Hetty Startup, public historian

working to enrich place-based learning


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Meet Museum Social Media and EMP extraordinnaire – Jamie Glavic

Archaeology, Museums & Outreach

JGlavic A few years ago I came across and immediately began to follow Jamie Glavic’s Museum Minute blog.  Over the years I have come to value her posts as a primary resource on the application of social media in cultural heritage contexts.  The Museum Minute blog also features a weekly round-up of museum related happenings and interviews with a variety of museum bloggers.  I routinely encourage my student’s to emulate Jamie as a role model for their career development as emerging museum professionals.  Below, I am very pleased to present an interview with Jamie with a focus on a very compelling argument for the use of social media in cultural heritage contexts coupled with a discussion of her career path.

Could you tell us a bit about yourself and your responsibilities at the Ohio Historical Society?

I’m from small town Ohio – actually, several small towns – I moved a lot…

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One frack mind: How a determined New Yorker won the green Nobel

Grist

Helen Slottje was living the good life in Ithaca, N.Y, when, in 2009, she made a surprising discovery: Her rural community of small towns and dairy farms was practically on top of the Marcellus Shale, the largest known deposit of underground shale gas in the United States. Companies were already descending on Ithaca in search of oil and gas leases. To Slottje, this did not seem like a great idea. The region is also home to the headwaters of the Finger Lakes, the source of most of northeastern New York’s drinking water.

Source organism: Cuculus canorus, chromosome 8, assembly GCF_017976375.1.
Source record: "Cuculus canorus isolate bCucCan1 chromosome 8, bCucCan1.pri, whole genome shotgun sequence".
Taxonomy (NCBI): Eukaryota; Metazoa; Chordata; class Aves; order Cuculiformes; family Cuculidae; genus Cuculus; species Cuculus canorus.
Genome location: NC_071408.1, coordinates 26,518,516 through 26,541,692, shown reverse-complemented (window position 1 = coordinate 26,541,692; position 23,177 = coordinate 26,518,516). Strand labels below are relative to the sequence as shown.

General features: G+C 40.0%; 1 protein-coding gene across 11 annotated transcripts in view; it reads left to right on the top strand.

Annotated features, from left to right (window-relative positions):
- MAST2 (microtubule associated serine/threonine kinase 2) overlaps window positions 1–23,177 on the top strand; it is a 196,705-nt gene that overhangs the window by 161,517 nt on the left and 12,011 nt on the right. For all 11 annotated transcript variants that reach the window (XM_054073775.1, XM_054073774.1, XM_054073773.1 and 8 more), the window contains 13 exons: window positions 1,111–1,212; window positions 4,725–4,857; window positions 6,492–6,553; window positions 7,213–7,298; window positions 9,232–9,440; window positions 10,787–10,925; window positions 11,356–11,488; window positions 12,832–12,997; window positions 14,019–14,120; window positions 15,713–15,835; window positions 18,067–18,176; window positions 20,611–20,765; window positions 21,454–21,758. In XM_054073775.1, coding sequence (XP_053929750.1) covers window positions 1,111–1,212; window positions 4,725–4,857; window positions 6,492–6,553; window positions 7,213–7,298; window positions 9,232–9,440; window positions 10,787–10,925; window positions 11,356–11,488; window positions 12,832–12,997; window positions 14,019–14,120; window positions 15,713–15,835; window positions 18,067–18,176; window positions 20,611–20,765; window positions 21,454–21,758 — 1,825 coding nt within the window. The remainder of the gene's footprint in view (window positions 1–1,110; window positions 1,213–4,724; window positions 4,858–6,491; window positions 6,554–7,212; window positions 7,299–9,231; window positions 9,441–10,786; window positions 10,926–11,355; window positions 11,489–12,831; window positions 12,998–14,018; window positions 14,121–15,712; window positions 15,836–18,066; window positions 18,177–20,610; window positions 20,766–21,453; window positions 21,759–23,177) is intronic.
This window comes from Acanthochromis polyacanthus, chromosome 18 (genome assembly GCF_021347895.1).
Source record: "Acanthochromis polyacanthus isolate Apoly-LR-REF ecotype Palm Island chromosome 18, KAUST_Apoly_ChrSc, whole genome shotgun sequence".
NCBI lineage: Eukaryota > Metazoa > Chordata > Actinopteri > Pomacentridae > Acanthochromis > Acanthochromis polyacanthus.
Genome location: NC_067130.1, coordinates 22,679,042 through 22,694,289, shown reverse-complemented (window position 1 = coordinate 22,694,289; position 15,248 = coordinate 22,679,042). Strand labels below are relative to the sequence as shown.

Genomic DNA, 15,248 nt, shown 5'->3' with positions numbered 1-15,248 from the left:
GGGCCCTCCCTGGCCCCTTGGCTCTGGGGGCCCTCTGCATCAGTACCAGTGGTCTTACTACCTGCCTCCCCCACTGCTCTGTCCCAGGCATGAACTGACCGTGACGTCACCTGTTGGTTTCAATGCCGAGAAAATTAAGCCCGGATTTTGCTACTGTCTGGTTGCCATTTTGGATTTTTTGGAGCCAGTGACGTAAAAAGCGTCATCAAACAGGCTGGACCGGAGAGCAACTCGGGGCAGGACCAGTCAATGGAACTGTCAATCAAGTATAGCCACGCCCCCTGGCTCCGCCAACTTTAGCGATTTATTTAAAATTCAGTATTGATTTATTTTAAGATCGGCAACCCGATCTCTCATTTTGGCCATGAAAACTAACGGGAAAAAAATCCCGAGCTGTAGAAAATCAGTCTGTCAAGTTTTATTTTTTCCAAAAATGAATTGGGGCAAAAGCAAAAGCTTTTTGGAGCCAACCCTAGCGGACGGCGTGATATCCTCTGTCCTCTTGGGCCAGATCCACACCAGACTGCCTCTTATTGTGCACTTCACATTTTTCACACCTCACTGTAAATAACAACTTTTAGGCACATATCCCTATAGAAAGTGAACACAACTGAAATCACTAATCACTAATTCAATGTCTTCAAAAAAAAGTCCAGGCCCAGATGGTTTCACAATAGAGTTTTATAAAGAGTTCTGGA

A former corporate lawyer — her last big case involved selling the air rights over the Massachusetts Turnpike — Slottje rolled up her sleeves and began to think her way around the issue. What rights did Ithaca have to preserve its water? How would it argue them in court? Together with her husband, David (also a lawyer) she…

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Vikings Live on the horizon

British Museum blog

Michael Wood Michael Wood, historian and broadcaster, presenter of Vikings Live from the British Museum

Hotfoot back from Shanghai where I am filming The Story of China, and now very excited about tomorrow night at the British Museum! We had a production meeting yesterday going through the script and suddenly the spine-tingling ‘liveness’ of it all felt very immediate. Vikings Live is now really coming together, with a series of very exciting scenes and a team of terrific contributors. Gareth, the exhibition curator, will even be sweltering in full Viking war-gear to explain the ethos of a warrior society. A string of inspiring experts will be your guides through the glitter and violence of the age, led by everybody’s favourite museum director / magician, Neil MacGregor, who has now turned his hand to A History of the Viking World in a Thousand Objects!

Vikings Live presenters, from left: Michael Wood, Bettany Hughes and Gareth Williams Vikings Live presenters, from left: Michael Wood, Bettany…

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How BP turned a whole community into an endangered species

Grist

oystermen on boatShawn EscofferyOystermen of Plaquemines Parish, La.

Whether you live in Seattle, Baltimore, or Schenectady, N.Y., if you’ve had an oyster dish, chances are the shelled delicacies came from the Gulf of Mexico, most likely off the Louisiana coast, which produces a third of the nation’s oysters. Crabs? Hate to break it to you, but those luscious “Baltimore” crab cakes — yep, those are from Louisiana too.

This has been a fact for a long time, but it might soon become an artifact. The reason: the BP oil spill disaster of 2010, which dumped over 205 million gallons of oil and another 2 million gallons of possibly toxic dispersants into the Gulf, devastating the area that’s responsible for 40 percent of the seafood sold commercially across the U.S. For the end user, this just means Maryland chefs actually using Maryland crabs again. But on the supply side, this means that…

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